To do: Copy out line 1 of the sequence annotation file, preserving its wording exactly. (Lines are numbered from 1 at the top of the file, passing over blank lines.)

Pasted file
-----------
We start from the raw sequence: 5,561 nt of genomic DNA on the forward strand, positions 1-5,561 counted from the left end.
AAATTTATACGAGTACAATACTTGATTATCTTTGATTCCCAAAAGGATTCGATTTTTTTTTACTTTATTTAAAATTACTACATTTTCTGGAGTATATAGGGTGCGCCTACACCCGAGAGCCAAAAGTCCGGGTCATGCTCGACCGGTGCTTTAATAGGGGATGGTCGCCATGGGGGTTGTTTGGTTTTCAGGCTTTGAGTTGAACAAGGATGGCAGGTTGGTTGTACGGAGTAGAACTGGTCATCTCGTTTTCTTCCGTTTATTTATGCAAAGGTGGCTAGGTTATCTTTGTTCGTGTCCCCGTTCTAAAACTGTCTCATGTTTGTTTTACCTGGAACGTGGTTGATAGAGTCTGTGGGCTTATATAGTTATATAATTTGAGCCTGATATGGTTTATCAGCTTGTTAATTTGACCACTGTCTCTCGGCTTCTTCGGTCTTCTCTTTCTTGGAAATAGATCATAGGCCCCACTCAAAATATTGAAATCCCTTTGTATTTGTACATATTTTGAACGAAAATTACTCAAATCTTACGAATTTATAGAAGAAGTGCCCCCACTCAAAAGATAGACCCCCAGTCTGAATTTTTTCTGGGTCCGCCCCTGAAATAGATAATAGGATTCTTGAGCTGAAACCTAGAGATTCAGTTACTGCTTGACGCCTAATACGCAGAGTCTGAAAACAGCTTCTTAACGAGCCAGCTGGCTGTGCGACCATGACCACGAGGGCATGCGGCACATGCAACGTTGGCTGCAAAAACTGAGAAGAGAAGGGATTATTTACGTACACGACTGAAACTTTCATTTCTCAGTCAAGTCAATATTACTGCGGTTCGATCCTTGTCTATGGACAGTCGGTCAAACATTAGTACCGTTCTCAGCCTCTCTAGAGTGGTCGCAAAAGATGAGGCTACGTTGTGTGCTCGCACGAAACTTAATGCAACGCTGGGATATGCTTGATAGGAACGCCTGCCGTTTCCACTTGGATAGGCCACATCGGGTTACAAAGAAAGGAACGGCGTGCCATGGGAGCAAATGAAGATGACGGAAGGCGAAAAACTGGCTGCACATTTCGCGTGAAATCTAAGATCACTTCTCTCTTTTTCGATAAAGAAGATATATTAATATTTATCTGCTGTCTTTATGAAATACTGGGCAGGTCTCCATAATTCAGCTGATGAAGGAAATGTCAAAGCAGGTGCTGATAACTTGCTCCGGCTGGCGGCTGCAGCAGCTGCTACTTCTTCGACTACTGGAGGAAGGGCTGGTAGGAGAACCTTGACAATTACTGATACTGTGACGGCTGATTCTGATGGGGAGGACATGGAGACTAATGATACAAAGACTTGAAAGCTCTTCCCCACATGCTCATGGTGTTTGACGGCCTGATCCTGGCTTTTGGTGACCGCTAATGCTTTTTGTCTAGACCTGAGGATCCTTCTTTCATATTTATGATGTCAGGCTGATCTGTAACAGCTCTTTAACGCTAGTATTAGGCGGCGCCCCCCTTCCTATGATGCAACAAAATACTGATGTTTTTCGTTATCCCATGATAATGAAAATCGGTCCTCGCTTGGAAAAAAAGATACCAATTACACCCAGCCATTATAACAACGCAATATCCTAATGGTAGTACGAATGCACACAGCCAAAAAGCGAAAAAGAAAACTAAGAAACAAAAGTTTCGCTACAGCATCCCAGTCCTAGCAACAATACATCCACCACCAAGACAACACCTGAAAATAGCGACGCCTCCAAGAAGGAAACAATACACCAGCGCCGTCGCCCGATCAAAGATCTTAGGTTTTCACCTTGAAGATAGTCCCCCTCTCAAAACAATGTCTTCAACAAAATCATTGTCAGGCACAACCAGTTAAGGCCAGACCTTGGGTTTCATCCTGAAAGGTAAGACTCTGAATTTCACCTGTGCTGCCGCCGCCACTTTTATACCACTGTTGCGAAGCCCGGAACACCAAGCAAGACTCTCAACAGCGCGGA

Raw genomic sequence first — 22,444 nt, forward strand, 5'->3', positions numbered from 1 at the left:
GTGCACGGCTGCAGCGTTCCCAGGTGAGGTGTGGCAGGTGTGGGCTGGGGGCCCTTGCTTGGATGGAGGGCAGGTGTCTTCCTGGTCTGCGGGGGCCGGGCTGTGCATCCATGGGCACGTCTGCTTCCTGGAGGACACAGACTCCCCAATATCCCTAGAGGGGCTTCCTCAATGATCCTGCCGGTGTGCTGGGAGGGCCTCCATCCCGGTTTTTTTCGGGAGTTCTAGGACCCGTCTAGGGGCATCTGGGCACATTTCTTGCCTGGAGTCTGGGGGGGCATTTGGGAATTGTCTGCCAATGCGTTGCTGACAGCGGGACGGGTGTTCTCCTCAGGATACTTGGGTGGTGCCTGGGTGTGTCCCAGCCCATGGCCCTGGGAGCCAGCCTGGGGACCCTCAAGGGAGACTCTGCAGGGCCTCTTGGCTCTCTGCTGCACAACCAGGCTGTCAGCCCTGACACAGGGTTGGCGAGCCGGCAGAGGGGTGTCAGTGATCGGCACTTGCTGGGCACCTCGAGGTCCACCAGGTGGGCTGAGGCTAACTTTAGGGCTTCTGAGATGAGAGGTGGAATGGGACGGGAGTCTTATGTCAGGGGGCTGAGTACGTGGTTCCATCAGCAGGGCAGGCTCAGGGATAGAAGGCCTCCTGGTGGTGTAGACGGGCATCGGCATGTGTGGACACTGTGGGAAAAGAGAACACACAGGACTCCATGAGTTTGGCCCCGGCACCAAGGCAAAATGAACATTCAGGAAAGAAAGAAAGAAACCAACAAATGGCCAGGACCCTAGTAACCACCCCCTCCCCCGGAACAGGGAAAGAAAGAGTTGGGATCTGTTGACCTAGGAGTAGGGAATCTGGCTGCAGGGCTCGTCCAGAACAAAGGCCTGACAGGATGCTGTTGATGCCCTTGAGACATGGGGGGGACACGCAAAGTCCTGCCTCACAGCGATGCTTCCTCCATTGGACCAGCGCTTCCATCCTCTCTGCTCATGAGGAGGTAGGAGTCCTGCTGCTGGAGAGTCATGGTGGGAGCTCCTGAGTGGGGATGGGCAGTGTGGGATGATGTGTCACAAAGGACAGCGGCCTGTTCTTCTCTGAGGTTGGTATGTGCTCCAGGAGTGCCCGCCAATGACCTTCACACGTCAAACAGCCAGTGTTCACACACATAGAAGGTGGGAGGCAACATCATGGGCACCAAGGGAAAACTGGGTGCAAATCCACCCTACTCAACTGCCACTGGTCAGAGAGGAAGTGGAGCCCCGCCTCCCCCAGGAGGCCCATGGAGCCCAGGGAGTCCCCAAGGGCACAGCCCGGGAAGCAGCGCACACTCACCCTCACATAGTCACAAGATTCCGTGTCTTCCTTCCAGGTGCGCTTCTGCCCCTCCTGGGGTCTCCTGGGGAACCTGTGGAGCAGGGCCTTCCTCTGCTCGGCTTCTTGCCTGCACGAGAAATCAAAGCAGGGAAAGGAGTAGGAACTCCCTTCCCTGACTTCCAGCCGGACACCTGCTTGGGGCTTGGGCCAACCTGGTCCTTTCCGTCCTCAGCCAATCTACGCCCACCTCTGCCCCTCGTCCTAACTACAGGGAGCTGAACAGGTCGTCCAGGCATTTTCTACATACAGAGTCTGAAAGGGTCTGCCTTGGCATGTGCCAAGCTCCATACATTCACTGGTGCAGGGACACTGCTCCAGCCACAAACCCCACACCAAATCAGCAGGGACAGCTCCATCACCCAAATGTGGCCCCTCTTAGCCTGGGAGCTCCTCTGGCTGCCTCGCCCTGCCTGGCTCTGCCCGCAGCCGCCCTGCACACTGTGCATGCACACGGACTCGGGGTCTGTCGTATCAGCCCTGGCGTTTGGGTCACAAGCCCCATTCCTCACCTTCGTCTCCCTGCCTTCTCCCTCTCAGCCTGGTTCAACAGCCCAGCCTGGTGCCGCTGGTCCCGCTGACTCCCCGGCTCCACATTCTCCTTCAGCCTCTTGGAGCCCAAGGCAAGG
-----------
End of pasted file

We start from the raw sequence: 5,561 nt of genomic DNA on the forward strand, positions 1-5,561 counted from the left end.